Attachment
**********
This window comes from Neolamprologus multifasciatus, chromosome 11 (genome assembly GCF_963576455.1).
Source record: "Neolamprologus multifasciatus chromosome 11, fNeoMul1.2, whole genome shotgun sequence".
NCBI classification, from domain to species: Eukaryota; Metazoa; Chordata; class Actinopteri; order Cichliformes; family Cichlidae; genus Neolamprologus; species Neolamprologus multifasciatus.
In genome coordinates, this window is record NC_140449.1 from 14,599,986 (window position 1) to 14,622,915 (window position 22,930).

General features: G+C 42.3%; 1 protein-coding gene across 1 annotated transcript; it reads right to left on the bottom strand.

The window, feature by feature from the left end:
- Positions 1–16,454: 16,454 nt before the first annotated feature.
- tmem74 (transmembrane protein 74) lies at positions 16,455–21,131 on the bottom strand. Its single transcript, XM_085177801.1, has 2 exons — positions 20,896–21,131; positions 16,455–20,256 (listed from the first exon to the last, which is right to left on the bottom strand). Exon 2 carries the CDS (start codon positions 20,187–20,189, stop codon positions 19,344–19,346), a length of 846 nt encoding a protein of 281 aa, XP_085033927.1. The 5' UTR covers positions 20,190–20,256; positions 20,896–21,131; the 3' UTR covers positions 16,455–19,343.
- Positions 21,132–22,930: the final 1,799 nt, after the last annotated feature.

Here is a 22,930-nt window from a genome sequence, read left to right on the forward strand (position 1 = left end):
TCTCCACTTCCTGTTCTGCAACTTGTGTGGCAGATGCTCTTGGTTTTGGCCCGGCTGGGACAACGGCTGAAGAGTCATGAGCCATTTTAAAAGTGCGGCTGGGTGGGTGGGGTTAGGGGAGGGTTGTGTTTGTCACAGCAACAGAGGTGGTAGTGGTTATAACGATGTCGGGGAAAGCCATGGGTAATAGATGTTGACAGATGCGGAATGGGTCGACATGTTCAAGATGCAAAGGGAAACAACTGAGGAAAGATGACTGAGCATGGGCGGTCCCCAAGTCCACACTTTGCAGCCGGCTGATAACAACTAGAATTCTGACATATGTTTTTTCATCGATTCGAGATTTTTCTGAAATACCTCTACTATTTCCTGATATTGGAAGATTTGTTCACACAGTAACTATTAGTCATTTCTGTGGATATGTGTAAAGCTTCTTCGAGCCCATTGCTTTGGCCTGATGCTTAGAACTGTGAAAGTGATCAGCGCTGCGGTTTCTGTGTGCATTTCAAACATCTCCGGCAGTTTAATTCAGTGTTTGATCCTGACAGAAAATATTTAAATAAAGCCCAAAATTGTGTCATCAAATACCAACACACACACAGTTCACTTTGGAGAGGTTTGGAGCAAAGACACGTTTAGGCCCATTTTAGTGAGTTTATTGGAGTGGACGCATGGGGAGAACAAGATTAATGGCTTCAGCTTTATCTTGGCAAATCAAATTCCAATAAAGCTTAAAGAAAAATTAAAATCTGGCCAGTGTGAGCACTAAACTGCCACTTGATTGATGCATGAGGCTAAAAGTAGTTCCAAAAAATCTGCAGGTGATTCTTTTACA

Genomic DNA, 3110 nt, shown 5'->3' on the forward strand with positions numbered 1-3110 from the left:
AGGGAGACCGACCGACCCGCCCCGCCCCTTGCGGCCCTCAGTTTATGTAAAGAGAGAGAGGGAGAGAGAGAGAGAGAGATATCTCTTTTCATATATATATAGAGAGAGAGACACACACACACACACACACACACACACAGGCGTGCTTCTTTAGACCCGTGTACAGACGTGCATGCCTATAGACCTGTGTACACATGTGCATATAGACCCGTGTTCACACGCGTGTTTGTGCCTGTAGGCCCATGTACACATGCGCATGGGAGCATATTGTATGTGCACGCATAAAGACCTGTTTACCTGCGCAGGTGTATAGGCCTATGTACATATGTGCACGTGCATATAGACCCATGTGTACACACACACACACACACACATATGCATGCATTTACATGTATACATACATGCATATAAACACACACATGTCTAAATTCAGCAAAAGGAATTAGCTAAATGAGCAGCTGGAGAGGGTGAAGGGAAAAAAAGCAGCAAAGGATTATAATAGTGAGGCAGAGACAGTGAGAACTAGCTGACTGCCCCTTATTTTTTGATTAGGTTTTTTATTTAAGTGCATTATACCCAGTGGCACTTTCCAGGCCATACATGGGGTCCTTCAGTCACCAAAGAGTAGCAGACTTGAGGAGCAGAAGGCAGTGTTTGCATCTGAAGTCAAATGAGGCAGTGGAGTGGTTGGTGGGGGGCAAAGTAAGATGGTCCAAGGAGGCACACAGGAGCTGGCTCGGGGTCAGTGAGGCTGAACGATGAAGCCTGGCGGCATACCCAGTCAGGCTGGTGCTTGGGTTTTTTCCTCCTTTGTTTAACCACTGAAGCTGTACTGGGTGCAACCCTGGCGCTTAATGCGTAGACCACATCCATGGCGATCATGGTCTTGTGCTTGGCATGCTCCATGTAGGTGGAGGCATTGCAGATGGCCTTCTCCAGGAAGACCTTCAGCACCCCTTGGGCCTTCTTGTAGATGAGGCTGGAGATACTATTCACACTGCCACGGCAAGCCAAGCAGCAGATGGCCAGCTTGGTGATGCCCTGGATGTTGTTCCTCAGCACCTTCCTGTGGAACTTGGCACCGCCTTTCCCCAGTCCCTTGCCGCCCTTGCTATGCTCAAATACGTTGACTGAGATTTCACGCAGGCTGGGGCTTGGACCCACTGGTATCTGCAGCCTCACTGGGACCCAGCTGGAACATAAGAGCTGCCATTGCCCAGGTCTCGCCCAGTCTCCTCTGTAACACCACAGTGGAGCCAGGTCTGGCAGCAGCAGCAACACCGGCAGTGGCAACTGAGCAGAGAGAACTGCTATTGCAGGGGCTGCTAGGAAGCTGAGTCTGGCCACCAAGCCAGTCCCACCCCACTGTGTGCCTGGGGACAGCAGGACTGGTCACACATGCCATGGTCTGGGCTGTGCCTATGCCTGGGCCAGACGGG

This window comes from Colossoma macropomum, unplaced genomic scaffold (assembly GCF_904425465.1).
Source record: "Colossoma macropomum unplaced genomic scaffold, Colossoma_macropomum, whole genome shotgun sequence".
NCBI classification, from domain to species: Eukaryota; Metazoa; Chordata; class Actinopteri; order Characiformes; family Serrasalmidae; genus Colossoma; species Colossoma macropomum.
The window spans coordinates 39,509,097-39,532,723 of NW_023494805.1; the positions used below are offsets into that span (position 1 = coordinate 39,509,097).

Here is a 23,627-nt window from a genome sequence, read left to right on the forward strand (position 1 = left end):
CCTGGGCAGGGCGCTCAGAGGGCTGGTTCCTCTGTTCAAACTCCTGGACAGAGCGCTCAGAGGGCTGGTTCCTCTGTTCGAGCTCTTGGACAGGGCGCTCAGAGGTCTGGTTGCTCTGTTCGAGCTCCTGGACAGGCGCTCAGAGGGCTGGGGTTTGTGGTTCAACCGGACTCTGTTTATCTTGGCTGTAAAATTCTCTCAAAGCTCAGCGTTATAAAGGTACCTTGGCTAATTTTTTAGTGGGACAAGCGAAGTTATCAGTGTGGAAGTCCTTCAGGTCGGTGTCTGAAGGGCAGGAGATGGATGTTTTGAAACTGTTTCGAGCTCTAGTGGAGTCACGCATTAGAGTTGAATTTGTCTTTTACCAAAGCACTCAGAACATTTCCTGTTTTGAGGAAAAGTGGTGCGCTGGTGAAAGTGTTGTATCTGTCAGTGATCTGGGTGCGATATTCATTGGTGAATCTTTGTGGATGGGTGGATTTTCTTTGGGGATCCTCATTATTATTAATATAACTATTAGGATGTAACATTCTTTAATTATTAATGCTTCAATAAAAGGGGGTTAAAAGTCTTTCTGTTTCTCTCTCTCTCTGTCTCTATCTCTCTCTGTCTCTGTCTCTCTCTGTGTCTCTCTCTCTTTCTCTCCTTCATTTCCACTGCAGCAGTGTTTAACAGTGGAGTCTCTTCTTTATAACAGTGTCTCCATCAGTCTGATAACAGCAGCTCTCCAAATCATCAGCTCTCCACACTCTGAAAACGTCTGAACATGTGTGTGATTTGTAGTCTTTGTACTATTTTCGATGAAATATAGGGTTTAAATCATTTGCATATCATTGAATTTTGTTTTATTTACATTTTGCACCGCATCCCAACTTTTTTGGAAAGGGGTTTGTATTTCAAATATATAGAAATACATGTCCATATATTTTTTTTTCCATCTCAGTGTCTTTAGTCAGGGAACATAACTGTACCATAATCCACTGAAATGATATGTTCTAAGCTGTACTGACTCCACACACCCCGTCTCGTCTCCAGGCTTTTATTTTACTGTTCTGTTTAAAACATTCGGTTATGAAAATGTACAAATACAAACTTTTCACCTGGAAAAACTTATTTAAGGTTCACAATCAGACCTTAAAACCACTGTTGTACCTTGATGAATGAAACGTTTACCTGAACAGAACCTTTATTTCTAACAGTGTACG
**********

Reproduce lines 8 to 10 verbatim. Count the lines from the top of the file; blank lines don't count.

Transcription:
- tmem74 (transmembrane protein 74) lies at positions 16,455–21,131 on the bottom strand. Its single transcript, XM_085177801.1, has 2 exons — positions 20,896–21,131; positions 16,455–20,256 (listed from the first exon to the last, which is right to left on the bottom strand). Exon 2 carries the CDS (start codon positions 20,187–20,189, stop codon positions 19,344–19,346), a length of 846 nt encoding a protein of 281 aa, XP_085033927.1. The 5' UTR covers positions 20,190–20,256; positions 20,896–21,131; the 3' UTR covers positions 16,455–19,343.
- Positions 21,132–22,930: the final 1,799 nt, after the last annotated feature.

Here is a 22,930-nt window from a genome sequence, read left to right on the forward strand (position 1 = left end):